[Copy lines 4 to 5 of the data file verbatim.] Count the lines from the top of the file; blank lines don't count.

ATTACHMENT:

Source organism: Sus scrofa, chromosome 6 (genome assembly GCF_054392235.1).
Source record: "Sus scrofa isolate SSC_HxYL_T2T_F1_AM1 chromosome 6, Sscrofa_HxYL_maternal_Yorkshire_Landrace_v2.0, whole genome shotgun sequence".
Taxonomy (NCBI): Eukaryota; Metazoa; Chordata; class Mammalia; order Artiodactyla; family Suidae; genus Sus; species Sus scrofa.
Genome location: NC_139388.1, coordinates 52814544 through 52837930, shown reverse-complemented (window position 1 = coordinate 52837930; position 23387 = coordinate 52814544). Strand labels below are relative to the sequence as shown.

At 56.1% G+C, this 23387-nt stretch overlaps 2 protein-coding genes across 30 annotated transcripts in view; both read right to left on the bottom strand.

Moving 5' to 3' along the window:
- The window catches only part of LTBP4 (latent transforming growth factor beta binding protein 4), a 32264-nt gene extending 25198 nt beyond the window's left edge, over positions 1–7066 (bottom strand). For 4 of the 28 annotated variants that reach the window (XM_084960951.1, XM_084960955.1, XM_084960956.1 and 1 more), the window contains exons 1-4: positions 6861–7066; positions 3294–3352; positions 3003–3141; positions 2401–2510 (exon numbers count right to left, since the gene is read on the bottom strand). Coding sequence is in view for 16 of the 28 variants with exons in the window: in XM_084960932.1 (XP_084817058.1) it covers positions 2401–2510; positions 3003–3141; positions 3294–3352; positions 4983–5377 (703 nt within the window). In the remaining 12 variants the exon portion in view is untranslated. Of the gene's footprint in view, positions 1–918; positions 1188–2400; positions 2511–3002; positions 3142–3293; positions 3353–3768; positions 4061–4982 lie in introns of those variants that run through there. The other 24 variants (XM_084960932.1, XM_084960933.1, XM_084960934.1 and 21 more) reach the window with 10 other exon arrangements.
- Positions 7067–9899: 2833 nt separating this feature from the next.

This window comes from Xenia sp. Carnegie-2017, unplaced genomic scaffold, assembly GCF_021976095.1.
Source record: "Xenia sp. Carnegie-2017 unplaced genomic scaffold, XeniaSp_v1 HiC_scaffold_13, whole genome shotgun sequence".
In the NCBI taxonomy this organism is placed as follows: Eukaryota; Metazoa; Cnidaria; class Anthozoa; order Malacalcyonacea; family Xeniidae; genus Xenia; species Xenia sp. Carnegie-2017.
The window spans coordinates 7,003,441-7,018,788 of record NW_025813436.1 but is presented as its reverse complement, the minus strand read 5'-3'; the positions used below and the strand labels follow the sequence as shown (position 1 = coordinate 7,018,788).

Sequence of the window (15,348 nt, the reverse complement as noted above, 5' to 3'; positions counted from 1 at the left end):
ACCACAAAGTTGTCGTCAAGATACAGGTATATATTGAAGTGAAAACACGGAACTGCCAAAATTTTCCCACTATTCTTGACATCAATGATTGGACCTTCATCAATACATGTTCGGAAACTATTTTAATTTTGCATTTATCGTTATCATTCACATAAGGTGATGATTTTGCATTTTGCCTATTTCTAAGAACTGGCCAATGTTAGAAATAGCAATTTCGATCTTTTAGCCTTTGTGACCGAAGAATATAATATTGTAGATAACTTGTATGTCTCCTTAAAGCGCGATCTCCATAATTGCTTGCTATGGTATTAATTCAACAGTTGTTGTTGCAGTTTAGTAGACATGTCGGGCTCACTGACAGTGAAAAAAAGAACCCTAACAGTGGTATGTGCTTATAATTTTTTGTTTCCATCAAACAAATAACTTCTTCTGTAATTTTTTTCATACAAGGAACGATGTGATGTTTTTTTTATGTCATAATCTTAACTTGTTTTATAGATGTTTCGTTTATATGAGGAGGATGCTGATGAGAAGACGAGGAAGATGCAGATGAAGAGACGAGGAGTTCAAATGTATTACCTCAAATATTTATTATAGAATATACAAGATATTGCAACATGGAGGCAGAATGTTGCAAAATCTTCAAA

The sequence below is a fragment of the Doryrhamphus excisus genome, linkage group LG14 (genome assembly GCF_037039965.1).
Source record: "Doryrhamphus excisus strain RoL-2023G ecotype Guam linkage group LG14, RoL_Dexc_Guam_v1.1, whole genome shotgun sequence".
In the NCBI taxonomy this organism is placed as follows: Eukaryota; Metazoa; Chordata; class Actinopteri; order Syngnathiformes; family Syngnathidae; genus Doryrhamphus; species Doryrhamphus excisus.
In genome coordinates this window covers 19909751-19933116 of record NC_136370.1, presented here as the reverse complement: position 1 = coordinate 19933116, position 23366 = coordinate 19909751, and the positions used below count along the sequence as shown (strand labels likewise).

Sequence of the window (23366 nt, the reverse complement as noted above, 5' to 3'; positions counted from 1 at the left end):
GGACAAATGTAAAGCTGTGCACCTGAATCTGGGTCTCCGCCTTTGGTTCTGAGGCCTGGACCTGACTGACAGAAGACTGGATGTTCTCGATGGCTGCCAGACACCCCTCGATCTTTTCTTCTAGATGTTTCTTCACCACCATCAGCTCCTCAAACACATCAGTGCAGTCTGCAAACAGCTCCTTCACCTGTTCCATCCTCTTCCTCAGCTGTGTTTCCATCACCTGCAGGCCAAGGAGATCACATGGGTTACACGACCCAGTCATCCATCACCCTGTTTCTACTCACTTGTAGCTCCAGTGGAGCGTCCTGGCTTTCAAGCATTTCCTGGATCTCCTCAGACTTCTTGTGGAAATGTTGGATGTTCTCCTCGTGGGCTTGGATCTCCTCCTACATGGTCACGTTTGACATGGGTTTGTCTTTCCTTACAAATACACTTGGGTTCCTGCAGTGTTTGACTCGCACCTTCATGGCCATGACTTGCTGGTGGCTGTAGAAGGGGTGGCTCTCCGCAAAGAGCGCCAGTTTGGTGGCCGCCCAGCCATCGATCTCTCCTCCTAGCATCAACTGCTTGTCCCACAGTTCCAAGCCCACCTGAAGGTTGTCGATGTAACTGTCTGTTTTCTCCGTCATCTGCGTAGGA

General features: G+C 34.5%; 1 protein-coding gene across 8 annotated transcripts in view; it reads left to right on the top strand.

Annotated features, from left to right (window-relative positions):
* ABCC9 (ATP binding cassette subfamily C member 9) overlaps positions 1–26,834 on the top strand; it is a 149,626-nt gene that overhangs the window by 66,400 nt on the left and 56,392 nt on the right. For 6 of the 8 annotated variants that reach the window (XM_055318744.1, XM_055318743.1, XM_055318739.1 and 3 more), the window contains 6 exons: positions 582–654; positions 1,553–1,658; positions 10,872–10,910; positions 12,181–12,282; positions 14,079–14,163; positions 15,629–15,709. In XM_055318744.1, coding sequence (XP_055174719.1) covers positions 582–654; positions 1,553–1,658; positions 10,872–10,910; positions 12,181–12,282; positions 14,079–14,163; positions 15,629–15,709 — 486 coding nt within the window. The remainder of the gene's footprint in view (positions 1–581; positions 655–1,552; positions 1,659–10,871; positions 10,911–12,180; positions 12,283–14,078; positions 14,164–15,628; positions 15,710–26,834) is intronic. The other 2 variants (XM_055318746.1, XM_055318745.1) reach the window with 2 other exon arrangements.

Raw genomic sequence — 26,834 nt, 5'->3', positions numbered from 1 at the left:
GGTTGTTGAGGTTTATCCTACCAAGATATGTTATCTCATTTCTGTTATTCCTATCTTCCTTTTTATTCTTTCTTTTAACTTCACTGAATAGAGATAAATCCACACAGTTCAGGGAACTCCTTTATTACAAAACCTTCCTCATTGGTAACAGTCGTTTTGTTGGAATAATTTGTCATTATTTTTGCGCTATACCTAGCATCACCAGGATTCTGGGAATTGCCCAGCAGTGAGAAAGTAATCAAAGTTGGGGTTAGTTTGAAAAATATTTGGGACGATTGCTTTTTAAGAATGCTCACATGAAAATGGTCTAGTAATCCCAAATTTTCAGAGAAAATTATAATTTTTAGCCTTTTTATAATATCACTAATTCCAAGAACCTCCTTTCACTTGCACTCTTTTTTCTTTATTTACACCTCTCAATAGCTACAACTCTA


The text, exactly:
Genome location: NC_139388.1, coordinates 52814544 through 52837930, shown reverse-complemented (window position 1 = coordinate 52837930; position 23387 = coordinate 52814544). Strand labels below are relative to the sequence as shown.

At 56.1% G+C, this 23387-nt stretch overlaps 2 protein-coding genes across 30 annotated transcripts in view; both read right to left on the bottom strand.